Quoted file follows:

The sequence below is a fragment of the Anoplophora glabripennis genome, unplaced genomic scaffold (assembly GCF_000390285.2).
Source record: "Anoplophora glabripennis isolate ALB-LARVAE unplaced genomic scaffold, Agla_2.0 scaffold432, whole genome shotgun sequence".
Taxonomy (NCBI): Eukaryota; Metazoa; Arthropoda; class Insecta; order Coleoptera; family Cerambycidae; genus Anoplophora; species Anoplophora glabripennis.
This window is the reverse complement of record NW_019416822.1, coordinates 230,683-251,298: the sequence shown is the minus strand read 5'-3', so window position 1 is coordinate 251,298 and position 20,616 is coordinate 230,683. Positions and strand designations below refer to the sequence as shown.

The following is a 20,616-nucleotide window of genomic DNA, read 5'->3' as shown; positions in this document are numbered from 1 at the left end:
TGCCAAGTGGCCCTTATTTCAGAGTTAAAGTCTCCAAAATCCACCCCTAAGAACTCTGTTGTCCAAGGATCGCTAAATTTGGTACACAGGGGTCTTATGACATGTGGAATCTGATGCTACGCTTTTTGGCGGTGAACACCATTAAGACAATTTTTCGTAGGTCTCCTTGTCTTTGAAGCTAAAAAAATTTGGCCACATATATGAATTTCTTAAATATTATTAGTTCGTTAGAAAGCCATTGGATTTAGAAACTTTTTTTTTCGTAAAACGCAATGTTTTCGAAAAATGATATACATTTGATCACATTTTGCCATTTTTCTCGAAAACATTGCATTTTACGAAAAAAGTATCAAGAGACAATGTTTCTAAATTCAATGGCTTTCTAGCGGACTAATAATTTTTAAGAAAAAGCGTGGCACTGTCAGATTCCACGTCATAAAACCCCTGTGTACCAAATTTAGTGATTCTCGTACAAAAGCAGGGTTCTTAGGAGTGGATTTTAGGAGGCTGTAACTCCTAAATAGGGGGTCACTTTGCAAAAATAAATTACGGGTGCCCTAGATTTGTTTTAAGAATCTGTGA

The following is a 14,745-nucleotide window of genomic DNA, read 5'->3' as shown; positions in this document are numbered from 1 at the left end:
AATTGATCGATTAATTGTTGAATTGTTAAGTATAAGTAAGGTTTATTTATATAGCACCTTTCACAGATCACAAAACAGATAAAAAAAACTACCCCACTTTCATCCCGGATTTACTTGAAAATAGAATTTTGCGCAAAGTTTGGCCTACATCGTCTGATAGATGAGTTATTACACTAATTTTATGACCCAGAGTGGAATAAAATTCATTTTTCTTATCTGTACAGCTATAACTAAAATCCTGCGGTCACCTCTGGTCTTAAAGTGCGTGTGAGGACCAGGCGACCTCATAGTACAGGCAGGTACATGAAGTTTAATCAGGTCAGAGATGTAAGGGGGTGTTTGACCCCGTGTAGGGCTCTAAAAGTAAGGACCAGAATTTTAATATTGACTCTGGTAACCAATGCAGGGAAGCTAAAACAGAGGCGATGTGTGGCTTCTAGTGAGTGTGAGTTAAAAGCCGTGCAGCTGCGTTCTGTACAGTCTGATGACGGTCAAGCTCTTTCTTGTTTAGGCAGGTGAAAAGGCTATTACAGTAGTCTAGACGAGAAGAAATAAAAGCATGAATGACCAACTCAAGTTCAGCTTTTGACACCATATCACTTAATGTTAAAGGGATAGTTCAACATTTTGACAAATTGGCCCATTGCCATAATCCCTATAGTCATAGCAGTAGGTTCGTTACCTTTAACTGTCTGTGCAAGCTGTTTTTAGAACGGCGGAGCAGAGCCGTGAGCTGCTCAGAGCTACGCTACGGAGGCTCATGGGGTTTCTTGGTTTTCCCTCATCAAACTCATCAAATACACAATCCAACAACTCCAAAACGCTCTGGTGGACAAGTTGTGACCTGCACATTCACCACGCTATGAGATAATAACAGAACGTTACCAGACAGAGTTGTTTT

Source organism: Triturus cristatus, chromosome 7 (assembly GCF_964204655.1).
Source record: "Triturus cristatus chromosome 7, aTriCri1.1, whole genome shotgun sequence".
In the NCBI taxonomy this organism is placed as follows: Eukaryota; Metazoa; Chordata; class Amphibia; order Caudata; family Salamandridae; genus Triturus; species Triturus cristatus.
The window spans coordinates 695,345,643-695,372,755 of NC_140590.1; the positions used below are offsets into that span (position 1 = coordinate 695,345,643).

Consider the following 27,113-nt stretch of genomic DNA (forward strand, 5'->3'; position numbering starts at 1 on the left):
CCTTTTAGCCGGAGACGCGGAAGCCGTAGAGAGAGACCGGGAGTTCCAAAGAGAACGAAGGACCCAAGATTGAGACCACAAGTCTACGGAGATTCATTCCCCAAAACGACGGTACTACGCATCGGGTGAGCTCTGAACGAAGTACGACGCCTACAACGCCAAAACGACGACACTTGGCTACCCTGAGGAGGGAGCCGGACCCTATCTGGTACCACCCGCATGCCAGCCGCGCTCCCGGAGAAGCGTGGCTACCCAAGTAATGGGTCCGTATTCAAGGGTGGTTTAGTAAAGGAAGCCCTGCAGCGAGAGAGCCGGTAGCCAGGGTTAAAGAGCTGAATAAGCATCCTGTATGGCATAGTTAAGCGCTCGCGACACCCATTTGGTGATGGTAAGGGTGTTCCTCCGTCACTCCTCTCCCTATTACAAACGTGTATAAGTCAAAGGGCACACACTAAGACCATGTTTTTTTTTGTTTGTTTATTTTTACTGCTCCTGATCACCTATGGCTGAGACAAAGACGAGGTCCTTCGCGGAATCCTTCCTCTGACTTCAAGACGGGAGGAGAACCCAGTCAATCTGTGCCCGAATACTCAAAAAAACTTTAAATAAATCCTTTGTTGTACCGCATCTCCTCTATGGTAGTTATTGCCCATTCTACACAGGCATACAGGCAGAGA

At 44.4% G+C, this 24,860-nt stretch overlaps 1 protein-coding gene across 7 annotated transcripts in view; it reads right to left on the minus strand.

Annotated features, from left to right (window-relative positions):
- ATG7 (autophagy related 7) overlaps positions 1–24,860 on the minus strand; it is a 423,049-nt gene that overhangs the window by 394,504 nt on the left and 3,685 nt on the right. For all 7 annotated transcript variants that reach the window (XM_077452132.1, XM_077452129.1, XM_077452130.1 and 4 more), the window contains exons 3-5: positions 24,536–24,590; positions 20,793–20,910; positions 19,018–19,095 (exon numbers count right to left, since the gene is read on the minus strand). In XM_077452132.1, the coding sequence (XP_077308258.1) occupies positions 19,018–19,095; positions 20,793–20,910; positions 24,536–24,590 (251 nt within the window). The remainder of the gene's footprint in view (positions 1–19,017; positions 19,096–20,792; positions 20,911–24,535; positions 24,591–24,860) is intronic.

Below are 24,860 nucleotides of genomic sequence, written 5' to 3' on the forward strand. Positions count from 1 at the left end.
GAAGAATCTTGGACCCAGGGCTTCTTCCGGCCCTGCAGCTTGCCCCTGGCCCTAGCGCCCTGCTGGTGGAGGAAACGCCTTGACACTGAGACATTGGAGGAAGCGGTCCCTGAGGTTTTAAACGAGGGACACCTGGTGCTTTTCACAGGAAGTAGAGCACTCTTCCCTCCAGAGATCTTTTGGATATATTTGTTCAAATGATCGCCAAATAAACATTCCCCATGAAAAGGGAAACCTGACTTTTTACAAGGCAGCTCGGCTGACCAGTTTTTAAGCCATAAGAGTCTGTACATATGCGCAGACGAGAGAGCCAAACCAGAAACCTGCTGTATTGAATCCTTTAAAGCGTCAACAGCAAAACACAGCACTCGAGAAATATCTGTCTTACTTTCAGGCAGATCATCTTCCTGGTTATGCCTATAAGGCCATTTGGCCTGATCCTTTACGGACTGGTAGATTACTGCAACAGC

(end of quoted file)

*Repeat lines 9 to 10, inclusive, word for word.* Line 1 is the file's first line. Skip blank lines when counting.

Source organism: Triturus cristatus, chromosome 7 (assembly GCF_964204655.1).
Source record: "Triturus cristatus chromosome 7, aTriCri1.1, whole genome shotgun sequence".